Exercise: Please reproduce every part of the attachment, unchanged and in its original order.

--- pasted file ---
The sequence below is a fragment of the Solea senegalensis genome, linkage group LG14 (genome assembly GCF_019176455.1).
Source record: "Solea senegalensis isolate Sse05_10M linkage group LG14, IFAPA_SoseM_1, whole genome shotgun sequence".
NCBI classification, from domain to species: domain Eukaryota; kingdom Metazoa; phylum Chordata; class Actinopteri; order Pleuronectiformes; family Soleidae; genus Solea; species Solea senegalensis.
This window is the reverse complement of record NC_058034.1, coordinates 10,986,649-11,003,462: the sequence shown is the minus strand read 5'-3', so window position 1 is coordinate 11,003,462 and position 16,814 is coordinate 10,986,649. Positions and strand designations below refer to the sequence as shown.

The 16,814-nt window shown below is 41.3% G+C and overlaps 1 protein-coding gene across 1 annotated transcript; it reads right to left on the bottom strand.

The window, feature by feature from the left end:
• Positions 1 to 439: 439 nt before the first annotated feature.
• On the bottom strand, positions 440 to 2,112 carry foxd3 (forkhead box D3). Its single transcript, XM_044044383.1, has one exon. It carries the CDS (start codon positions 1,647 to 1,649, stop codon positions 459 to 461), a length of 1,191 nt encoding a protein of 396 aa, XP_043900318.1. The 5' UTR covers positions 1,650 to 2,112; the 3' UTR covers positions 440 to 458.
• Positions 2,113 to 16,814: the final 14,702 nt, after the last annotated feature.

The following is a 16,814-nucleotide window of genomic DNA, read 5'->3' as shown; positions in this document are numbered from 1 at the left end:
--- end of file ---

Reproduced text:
The sequence below is a fragment of the Solea senegalensis genome, linkage group LG14 (genome assembly GCF_019176455.1).
Source record: "Solea senegalensis isolate Sse05_10M linkage group LG14, IFAPA_SoseM_1, whole genome shotgun sequence".
NCBI classification, from domain to species: domain Eukaryota; kingdom Metazoa; phylum Chordata; class Actinopteri; order Pleuronectiformes; family Soleidae; genus Solea; species Solea senegalensis.
This window is the reverse complement of record NC_058034.1, coordinates 10,986,649-11,003,462: the sequence shown is the minus strand read 5'-3', so window position 1 is coordinate 11,003,462 and position 16,814 is coordinate 10,986,649. Positions and strand designations below refer to the sequence as shown.

The 16,814-nt window shown below is 41.3% G+C and overlaps 1 protein-coding gene across 1 annotated transcript; it reads right to left on the bottom strand.

The window, feature by feature from the left end:
• Positions 1 to 439: 439 nt before the first annotated feature.
• On the bottom strand, positions 440 to 2,112 carry foxd3 (forkhead box D3). Its single transcript, XM_044044383.1, has one exon. It carries the CDS (start codon positions 1,647 to 1,649, stop codon positions 459 to 461), a length of 1,191 nt encoding a protein of 396 aa, XP_043900318.1. The 5' UTR covers positions 1,650 to 2,112; the 3' UTR covers positions 440 to 458.
• Positions 2,113 to 16,814: the final 14,702 nt, after the last annotated feature.

The following is a 16,814-nucleotide window of genomic DNA, read 5'->3' as shown; positions in this document are numbered from 1 at the left end: